Scope 3 emissions are currently calculated from two sources:
Emissions associated with the distribution of our U.S. finished products by non-affiliated carriers to regional distribution centers and to retailers, account for about one half of Clorox’s combined manufacturing and distribution GHG impact. These estimates include all modes of transport (air, water, truck and rail). Scope 3 distribution emissions include travel: 1) between our production facilities; 2) from production facilities to our distribution centers; 3) from production facilities to customer distribution centers and 4) from our distribution centers to customer distribution centers.
We also include our Scope 3 emissions from business travel by our employees. This includes all air travel (domestic within the United States as well as international travel) and emissions associated with our use of rental cars.
Reportable GHG Emissions by Scope (2019)
Reportable GHG Emissions by Gas (2019)
All six recognized GHGs have been inventoried. There has been no reported use of sulfur hexafluoride and perfluorocarbons. The global warming potentials from the Intergovernmental Panel on Climate Change (IPCC) 1996 Second Assessment Report were used for conformance with the U.S. EPA Climate Leaders Protocol.
Reportable GHG Emissions by Geography (2011-2019)
Total GHG Emissions (Reportable vs. Biogenic) (2011-2019)
Approximately 61% of our greenhouse gas emissions are actually from biogenic sources associated with the use of wood scrap as an energy source in our Kingsford® charcoal manufacturing operations. (CO2 produced in our Kingsford operations via wood pyrolysis and off-gas combustion is considered biogenic, while the CH4 and N2O emissions produced via pyrolysis and off-gas combustion are considered anthropogenic and are therefore included in Clorox’s Scope 1 reportable emissions.)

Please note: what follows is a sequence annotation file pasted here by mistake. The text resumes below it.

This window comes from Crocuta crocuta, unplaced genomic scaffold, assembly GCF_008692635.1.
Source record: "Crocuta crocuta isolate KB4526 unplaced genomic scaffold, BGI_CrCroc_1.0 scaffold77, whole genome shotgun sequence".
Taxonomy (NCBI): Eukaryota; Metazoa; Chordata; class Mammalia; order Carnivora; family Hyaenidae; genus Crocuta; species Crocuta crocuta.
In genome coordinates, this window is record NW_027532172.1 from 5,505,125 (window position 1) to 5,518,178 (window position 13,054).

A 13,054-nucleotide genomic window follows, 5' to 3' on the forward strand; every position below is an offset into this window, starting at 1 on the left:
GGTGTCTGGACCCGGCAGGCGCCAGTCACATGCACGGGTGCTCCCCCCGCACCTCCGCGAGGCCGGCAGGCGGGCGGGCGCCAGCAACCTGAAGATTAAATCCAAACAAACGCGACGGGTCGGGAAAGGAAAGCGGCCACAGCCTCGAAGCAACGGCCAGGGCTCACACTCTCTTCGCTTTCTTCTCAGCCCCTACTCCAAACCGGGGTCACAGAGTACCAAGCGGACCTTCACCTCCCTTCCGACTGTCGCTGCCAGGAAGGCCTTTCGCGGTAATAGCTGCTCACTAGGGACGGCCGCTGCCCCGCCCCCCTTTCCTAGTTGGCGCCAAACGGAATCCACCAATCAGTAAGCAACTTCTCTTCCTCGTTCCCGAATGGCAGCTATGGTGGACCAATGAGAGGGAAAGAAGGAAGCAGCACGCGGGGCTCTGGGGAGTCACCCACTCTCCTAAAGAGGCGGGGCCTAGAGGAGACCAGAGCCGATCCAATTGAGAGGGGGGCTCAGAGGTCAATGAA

We chose to show this data even though biogenic greenhouse gas emissions (that is, from wood and other biofuels) are considered part of the natural carbon cycle, and are therefore excluded from reportable carbon-footprint calculations calculations.
GHG Emissions by Business Unit (2011-2019)
Lifestyle = Dressings and Sauces, Water Filtration, Global Natural Personal Care, Dietary Supplements
Cleaning = Laundry, Homecare, Away from Home
Household = Bags and Wraps, Charcoal, Cat Litter
Examples of GHG Reduction Efforts
We have focused on energy efficiency to reduce greenhouse emissions associated with energy used in our manufacturing, distribution and R&D facilities, as well as in our offices. These efforts have reduced our energy costs and consumption. For more details, visit our Energy section for details.
We have increased the environmental-efficiency of our finished product distribution markedly by moving from truck to more efficient rail. On average, 30% of Clorox finished goods distribution miles are by rail.
Through the 2020 Goal Period (as well as in our current IGNITE period) Clorox has been a Transport Partner of the EPA’s Smart Way program. Clorox qualified to be a Smart Way Transport Partner by the use of qualified Smart Way carriers for over 95% of our truck freight miles. This is a prestigious designation for us, along the same lines as the Energy Star qualification for many of our facilities.